Matters of Embeddedness: Are the Values & Practices of Farmers Related to their Participation in Local Food Systems?
What role do ethical ideas about civic and environmental responsibility play in motivating farmers to participate in local food systems? And do local food systems actually provide environmental benefits, in terms of incentivizing farmers to conserve natural resources and reduce reliance on agricultural chemicals? Surprisingly, these questions are far from settled in the literature on local food. In this talk, Dr. Schoolman will discuss findings from studies using diverse sources of data, including original surveys of Midwest fruit-and-vegetable farmers and vendors at farmers markets in New Jersey. Preliminary findings point to the importance of distinguishing between different ways of marketing local food. From farmers markets to CSAs to farm-to-school, different ways of participating in local food systems can be characterized as having different relationships to the social and ecological “embeddedness” and the agricultural practices of farmers. These findings have implications for how everyday people, advocates, and policymakers might evaluate what can be achieved by continuing to support local food systems in the Midwest, New Jersey, and all across the U.S.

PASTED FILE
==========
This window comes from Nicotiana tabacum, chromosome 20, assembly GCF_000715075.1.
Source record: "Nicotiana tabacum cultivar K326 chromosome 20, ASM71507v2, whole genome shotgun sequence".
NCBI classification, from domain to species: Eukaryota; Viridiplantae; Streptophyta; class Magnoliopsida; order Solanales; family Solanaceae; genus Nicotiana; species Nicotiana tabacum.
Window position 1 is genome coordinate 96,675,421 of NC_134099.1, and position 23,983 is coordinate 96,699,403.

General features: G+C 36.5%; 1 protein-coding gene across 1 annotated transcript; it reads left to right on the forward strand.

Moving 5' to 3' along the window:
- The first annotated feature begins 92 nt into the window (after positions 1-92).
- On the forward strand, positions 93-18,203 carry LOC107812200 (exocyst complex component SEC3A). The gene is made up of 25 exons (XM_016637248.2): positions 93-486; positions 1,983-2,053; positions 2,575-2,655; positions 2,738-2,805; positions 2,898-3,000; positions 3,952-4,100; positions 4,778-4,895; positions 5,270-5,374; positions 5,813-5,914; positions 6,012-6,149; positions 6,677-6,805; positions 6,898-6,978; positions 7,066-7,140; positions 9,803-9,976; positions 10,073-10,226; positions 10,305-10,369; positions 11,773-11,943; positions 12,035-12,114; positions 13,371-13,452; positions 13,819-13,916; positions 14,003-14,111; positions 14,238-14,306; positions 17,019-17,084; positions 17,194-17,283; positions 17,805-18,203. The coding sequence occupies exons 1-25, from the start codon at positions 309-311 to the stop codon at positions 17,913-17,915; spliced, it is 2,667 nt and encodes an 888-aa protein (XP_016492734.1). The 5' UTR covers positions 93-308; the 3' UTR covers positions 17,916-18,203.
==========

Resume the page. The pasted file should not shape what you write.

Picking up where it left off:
Ethan Schoolman is an Assistant Professor in the Department of Human Ecology, School of Environmental and Biological Sciences at Rutgers University. His research focuses on the intersection of environmental, political and social implications of local food systems, inequalities in access to fresh and healthy food, localization as social movement, and challenges to developing a culture of sustainability at institutions of higher education.